“Everyone needs a house to live in, but a supportive family is what builds a home.” – Anthony Liccione
Obsessive Compulsive Disorder (OCD) affects the whole family and the patient with OCD. A father is driving children to school because of the mother’s social anxiety. Disrupted family meals due to a child’s irrational fear about certain foods. A sibling’s resentment about a parent’s increased focus on a brother’s OCD; or a senior couple struggling for years with an adult child living at home with OCD; Families turned upside down, and couples experiencing marital conflict because of OCD. Contrary to what some people think family involvement is necessary for OCD treatment.
In my practice, one of the best predictors of treatment success is family involvement, especially parents and spouses. The primary reason why family involvement is necessary is that family members are often co-opted to accommodate the carrying out of compulsions, rituals or safety behaviors. It may seem like the path of least resistance or compassionate; complying with a loved one’s demand (e.g. buying significant amounts of hand sanitizer or paper towels, checking locks, faucets or stoves, preparing safe foods and removing unsafe foods, providing reassurance, etc.) only serves to strengthen the OCD. In other words, families need to learn how not to play with OCD.
Family members are an integral part of the ‘treatment team.’ Family members need education about OCD – What is OCD? What causes OCD? How do we treat OCD?. Family members also act as cheerleaders when their family member is doing cognitive behavioral therapy (CBT) and exposure response prevention (ERP) homework. It is important family members encourage their loved one as they recover from OCD. Negative feedback or criticism only serves to hurt treatment. When a family member with OCD is performing an exposure practice encouragement and validation is essential to success.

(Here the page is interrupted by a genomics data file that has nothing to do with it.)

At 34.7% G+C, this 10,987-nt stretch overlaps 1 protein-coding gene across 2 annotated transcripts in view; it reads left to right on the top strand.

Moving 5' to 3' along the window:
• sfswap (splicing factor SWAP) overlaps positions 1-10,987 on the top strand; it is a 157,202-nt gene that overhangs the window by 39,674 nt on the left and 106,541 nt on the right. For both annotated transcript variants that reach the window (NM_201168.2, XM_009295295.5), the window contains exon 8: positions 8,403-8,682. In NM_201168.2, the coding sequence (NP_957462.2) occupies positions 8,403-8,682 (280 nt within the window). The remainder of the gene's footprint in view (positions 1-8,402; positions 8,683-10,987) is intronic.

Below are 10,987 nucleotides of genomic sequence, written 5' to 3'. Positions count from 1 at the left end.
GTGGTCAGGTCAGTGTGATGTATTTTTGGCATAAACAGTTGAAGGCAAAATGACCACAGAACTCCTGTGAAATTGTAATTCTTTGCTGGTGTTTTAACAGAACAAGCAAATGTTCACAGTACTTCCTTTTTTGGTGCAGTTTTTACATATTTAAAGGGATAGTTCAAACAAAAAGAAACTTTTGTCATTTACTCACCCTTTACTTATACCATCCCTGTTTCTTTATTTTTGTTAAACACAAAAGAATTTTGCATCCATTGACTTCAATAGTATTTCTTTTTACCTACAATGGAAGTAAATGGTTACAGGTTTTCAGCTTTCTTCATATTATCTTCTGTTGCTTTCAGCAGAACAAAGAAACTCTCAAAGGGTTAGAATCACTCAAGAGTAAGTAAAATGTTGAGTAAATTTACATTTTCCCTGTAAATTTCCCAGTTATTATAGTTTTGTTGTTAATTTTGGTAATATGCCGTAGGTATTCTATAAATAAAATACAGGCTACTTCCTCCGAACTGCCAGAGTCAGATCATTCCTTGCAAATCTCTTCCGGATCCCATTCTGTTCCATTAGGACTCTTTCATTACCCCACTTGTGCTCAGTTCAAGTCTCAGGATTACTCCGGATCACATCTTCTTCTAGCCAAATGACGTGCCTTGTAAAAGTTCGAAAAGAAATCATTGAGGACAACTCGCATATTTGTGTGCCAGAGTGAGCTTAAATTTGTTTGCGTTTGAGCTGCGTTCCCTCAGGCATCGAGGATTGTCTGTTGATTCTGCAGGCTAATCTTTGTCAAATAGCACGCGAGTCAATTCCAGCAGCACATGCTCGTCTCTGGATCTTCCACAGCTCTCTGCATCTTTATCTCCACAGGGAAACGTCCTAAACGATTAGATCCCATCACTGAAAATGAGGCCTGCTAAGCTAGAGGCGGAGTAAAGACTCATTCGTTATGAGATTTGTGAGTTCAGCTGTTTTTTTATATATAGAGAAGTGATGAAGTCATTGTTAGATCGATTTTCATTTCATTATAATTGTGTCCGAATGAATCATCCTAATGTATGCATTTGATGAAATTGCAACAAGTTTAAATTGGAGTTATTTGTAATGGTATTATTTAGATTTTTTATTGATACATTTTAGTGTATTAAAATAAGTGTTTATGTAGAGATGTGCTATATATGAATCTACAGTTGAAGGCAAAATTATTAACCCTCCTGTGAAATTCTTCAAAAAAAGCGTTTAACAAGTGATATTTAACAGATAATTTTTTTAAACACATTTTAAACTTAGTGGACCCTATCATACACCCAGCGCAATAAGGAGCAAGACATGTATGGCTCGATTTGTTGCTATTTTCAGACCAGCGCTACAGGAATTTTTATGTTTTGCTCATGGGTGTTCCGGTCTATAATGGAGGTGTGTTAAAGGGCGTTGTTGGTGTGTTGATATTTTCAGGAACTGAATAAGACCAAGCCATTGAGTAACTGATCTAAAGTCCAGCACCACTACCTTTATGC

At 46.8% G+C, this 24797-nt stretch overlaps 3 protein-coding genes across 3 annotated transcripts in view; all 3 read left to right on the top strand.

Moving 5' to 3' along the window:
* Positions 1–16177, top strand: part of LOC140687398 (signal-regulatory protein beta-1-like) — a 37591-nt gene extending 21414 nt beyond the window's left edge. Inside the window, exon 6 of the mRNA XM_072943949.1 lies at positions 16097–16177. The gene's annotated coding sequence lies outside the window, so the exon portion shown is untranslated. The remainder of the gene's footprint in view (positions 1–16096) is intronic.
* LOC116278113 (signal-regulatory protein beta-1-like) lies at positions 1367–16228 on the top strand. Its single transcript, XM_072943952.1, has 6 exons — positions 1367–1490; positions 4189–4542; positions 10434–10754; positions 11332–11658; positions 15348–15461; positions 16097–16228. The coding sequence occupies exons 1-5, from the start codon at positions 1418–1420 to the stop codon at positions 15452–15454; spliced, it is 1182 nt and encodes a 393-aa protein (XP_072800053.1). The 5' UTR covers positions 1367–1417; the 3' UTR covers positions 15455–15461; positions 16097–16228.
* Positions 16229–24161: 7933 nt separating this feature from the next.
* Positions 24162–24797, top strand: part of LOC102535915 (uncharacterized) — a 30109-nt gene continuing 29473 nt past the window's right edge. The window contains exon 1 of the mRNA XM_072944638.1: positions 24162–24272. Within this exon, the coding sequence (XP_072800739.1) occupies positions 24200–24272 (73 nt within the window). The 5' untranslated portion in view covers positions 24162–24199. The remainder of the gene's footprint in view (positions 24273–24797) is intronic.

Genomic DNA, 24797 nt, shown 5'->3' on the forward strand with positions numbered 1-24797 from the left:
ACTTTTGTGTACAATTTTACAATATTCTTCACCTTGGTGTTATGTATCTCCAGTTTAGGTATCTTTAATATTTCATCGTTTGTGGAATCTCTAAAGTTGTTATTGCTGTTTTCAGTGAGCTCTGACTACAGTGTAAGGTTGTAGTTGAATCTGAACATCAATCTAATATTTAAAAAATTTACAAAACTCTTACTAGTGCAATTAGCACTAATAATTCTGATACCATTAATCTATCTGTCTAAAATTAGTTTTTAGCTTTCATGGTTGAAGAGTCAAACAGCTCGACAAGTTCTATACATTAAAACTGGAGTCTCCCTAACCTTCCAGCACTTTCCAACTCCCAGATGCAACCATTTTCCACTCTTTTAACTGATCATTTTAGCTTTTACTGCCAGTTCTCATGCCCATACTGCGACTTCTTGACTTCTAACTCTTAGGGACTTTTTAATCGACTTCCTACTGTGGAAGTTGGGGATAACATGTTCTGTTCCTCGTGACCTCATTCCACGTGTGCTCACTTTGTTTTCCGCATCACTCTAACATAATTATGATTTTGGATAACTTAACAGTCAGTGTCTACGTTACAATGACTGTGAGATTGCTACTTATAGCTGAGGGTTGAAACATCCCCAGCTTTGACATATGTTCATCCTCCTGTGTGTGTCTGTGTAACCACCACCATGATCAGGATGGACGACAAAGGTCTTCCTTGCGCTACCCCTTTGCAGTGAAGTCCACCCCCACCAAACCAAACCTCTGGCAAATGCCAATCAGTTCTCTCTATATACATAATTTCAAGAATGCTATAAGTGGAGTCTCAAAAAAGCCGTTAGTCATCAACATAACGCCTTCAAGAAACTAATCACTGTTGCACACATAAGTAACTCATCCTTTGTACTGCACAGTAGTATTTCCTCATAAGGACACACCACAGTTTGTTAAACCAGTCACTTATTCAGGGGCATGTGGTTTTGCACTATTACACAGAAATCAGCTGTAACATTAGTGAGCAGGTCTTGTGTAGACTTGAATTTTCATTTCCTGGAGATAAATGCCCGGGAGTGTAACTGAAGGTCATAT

Treatment of pediatric OCD requires some parental involvement 100% of the time. It is preferable both parents attend counseling but if one parent attends and ‘coaches’ the other parent, that can be effective. In the adult treatment of OCD, I believe some family or spousal involvement is required about 90% of the time. It is essential individuals recovering from OCD have a good support system. The family often is that support system.
Are you or a family member ready to go toe to toe with OCD? Call my office if you have any questions or would like more information.
Michael Manchester is a Licensed Mental Health Counselor practicing in Central Florida. His practice is located in downtown Orlando. Mike specializes in the treatment of OCD and Anxiety Disorders. He is a member of the International Obsessive Compulsive Disorder Foundation, Diplomate of the Academy of Cognitive Therapy and Certified Cognitive Therapist. He works with adults and adolescents in addition to friends families of people struggling with OCD and anxiety disorders.